The Federal Election Commission voted Thursday to allow Congress to reallocate leftover campaign funds to protect personal electronic devices and accounts of members and staff.
The Federal Election Commission voted Thursday to allow members Congress to reallocate leftover campaign funds to protect personal electronic devices and accounts of members and staff.
FEC Commissioner Caroline Hunter wrote on behalf of the commission that spending on cyber hygiene and protective services would not constitute, "impermissible conversion of campaign funds to personal use."
Hunter's comments were addressed to Sen. Ron Wyden (D-Ore.), who requested the opinion from FEC.
The unanimous vote Thursday will allow members of Congress and staff to use campaign funds to purchase a range of hardware and software products to bolster their own security, including cell phones and computers, home routers, personal software and applications, firewalls, antivirus software, security keys, secure cloud services, password management tools, consulting, incident response services and others.
"With growing threats posed by foreign governments, it's crucial that elected officials get smarter about their cybersecurity," said Wyden on Twitter.
Wyden is finalizing details on a bill that would extend additional protections to the personal devices and accounts of members, a spokesperson confirmed to FCW.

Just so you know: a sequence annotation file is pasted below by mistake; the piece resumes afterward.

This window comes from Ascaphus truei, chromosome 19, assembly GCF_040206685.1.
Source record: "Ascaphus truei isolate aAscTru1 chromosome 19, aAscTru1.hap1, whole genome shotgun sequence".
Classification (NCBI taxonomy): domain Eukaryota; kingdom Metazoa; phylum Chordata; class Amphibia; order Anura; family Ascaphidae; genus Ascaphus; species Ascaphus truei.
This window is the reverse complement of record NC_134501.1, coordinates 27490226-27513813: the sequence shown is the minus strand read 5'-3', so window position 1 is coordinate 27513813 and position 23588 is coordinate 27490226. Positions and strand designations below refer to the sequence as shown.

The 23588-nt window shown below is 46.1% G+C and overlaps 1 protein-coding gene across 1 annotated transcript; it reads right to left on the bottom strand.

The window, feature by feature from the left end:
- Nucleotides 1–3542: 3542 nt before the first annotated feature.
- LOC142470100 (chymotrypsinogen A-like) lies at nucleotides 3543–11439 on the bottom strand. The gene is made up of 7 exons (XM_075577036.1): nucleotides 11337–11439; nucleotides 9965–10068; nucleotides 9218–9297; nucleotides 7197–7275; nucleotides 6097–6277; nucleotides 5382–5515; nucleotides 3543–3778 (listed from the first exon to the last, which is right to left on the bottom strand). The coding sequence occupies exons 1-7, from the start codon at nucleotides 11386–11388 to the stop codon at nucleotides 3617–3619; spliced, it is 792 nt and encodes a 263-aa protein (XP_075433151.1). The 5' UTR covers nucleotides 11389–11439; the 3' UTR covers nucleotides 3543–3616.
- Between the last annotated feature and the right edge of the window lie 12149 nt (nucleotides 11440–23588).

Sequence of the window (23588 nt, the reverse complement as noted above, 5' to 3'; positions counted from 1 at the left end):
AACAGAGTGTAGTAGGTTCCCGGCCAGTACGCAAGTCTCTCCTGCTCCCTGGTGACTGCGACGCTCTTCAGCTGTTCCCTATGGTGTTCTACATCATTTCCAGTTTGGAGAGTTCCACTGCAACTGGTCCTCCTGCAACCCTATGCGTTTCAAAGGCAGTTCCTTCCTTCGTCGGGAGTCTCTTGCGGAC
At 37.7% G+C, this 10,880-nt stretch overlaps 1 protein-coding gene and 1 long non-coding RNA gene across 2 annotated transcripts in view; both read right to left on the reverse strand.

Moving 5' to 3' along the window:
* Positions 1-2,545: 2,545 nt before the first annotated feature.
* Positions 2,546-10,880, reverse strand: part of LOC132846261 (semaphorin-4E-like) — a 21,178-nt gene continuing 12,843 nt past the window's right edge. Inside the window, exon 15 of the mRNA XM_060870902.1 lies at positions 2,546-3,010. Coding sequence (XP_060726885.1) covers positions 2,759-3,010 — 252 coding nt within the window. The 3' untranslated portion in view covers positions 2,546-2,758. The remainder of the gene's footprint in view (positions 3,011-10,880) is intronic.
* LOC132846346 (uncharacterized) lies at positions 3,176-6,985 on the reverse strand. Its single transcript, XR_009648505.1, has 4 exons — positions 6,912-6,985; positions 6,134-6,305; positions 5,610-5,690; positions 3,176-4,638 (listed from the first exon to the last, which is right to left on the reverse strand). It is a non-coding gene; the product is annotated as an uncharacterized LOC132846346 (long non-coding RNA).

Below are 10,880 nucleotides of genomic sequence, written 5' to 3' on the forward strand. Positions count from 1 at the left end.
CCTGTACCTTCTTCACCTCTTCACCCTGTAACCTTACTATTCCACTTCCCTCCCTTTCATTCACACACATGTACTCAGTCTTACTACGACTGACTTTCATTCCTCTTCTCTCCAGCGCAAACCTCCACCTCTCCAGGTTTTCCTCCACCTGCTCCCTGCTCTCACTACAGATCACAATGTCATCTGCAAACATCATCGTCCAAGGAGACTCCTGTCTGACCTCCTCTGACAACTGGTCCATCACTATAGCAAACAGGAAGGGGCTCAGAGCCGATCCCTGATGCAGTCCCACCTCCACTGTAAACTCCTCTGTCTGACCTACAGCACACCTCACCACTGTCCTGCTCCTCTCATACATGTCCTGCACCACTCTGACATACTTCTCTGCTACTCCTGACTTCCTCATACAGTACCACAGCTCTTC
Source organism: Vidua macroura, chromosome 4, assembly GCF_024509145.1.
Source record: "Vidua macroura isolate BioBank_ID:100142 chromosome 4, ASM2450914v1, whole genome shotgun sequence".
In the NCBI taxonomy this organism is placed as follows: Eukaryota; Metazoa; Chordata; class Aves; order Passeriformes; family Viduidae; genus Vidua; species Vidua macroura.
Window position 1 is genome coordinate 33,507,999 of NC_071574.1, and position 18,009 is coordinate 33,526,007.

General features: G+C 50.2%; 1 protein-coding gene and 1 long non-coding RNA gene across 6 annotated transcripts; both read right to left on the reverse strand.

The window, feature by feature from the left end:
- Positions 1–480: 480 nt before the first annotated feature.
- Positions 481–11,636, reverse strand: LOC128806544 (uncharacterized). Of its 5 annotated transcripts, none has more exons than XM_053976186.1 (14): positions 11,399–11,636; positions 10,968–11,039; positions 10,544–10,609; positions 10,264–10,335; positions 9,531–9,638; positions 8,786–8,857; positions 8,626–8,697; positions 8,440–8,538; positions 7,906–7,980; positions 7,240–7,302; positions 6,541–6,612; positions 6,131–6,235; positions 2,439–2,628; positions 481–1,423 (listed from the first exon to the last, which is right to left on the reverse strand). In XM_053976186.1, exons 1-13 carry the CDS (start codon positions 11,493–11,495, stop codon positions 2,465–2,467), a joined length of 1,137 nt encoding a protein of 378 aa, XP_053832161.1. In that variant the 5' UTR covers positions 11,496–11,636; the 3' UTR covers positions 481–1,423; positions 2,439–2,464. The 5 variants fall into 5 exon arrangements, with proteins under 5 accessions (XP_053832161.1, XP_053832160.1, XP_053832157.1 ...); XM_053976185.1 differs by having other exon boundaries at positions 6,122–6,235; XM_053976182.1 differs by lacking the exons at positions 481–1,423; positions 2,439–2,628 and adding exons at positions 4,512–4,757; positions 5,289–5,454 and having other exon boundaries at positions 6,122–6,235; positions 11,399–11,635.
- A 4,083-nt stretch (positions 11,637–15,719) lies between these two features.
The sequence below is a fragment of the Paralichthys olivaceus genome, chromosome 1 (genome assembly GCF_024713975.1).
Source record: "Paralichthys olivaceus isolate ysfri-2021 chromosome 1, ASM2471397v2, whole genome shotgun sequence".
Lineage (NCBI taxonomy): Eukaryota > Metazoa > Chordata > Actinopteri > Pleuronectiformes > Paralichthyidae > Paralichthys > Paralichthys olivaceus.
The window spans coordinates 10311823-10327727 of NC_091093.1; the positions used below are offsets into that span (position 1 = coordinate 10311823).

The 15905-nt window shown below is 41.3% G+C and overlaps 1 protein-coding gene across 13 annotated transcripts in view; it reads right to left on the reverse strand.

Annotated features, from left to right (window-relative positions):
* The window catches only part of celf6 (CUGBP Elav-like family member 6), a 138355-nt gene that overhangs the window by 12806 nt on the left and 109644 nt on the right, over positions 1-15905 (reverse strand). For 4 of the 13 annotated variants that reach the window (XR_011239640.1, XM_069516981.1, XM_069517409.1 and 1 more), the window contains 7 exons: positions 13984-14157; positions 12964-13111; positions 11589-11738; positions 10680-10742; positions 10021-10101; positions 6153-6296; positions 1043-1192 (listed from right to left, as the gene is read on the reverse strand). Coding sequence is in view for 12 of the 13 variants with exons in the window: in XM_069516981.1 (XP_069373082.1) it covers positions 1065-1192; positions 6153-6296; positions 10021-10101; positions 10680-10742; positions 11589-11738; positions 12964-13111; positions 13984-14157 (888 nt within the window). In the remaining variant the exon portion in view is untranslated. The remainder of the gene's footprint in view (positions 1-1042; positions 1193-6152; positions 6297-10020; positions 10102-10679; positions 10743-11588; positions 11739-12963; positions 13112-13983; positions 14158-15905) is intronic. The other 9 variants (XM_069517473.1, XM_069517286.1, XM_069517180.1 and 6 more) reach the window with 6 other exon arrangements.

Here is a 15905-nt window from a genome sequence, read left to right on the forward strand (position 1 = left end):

While members of Congress can draw from cybersecurity resources at the House and Senate Sergeant-At-Arms to protect their official devices and accounts, they were unable to do so for personal ones or those of their families.
Randy Vickers, chief information security officer for the House of Representatives, told FCW in October that even though current rules limit the ability to spend appropriated dollars, they try to do what they can to "help [members] help themselves" as well as their families.
For instance, Vickers said the House allows members to sign up to five devices to its mobile threat platform, and members can add a personal cell phone or a family member's phone if they wish. House cybersecurity personnel can also offer free advice and consulting on how to secure home routers and other forms of personal IT.
"If they have an issue, we can't do the investigation, but we try to help them understand where the problem may have occurred or who to reach out to," said Vickers. "If it's something that deals with theft or something like that, they can always work with Capitol Police or local law enforcement if it's in the district. So, we try to find ways to help them through the process without physically doing the investigation."
In April, Mike Rogers, former head of the National Security Agency and U.S. CyberCom, told lawmakers that their personal devices and accounts were "prime targets for exploitation" by adversarial nation states.
Adversaries can also target spouses or children of lawmakers, who are not covered under many of the protections afforded to elected officials. Vickers said members of Congress can also fall victim to "collateral damage" from the actions of their family members.
"We actually had a staffer that was being heavily targeted because the individual's son had created some enemies in the gaming environment," said Vickers. "We have several dark web monitoring capabilities, and we use the members and various keywords, and anytime we see some type of physical threat or anything like that -- even if it's unsubstantiated -- we work with law enforcement to make sure that we have appropriate protections. So, we go as far as we can under the jurisdiction we have."
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